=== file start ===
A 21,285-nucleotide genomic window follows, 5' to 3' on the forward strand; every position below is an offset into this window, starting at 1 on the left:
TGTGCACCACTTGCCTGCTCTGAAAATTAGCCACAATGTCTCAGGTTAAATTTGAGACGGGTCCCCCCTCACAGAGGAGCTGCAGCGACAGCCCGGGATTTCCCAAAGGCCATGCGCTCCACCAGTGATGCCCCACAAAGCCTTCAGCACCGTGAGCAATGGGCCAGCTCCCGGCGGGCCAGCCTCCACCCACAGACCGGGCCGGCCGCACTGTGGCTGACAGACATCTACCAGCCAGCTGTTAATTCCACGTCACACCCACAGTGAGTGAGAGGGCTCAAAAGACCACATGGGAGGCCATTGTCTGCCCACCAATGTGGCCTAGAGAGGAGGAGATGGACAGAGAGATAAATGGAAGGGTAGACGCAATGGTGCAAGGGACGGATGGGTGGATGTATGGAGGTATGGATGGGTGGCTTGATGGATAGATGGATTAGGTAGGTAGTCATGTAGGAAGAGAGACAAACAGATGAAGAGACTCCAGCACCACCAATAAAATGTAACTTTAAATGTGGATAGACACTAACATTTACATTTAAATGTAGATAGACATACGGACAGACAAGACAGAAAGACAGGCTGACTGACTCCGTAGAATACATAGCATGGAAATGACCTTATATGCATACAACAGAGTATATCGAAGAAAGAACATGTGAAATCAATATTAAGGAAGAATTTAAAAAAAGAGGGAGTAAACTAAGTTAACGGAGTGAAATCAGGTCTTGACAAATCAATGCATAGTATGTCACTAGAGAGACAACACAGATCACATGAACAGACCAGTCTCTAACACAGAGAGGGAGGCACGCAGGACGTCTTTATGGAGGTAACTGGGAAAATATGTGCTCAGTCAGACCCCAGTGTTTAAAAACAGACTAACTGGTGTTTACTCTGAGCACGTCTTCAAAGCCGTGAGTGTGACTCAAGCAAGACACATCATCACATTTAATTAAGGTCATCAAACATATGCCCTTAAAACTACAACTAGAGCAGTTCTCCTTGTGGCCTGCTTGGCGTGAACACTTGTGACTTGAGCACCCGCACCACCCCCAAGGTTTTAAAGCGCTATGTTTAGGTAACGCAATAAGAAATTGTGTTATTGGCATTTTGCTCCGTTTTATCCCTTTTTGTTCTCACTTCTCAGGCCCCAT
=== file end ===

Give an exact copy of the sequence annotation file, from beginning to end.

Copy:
A 21,285-nucleotide genomic window follows, 5' to 3' on the forward strand; every position below is an offset into this window, starting at 1 on the left:
TGTGCACCACTTGCCTGCTCTGAAAATTAGCCACAATGTCTCAGGTTAAATTTGAGACGGGTCCCCCCTCACAGAGGAGCTGCAGCGACAGCCCGGGATTTCCCAAAGGCCATGCGCTCCACCAGTGATGCCCCACAAAGCCTTCAGCACCGTGAGCAATGGGCCAGCTCCCGGCGGGCCAGCCTCCACCCACAGACCGGGCCGGCCGCACTGTGGCTGACAGACATCTACCAGCCAGCTGTTAATTCCACGTCACACCCACAGTGAGTGAGAGGGCTCAAAAGACCACATGGGAGGCCATTGTCTGCCCACCAATGTGGCCTAGAGAGGAGGAGATGGACAGAGAGATAAATGGAAGGGTAGACGCAATGGTGCAAGGGACGGATGGGTGGATGTATGGAGGTATGGATGGGTGGCTTGATGGATAGATGGATTAGGTAGGTAGTCATGTAGGAAGAGAGACAAACAGATGAAGAGACTCCAGCACCACCAATAAAATGTAACTTTAAATGTGGATAGACACTAACATTTACATTTAAATGTAGATAGACATACGGACAGACAAGACAGAAAGACAGGCTGACTGACTCCGTAGAATACATAGCATGGAAATGACCTTATATGCATACAACAGAGTATATCGAAGAAAGAACATGTGAAATCAATATTAAGGAAGAATTTAAAAAAAGAGGGAGTAAACTAAGTTAACGGAGTGAAATCAGGTCTTGACAAATCAATGCATAGTATGTCACTAGAGAGACAACACAGATCACATGAACAGACCAGTCTCTAACACAGAGAGGGAGGCACGCAGGACGTCTTTATGGAGGTAACTGGGAAAATATGTGCTCAGTCAGACCCCAGTGTTTAAAAACAGACTAACTGGTGTTTACTCTGAGCACGTCTTCAAAGCCGTGAGTGTGACTCAAGCAAGACACATCATCACATTTAATTAAGGTCATCAAACATATGCCCTTAAAACTACAACTAGAGCAGTTCTCCTTGTGGCCTGCTTGGCGTGAACACTTGTGACTTGAGCACCCGCACCACCCCCAAGGTTTTAAAGCGCTATGTTTAGGTAACGCAATAAGAAATTGTGTTATTGGCATTTTGCTCCGTTTTATCCCTTTTTGTTCTCACTTCTCAGGCCCCAT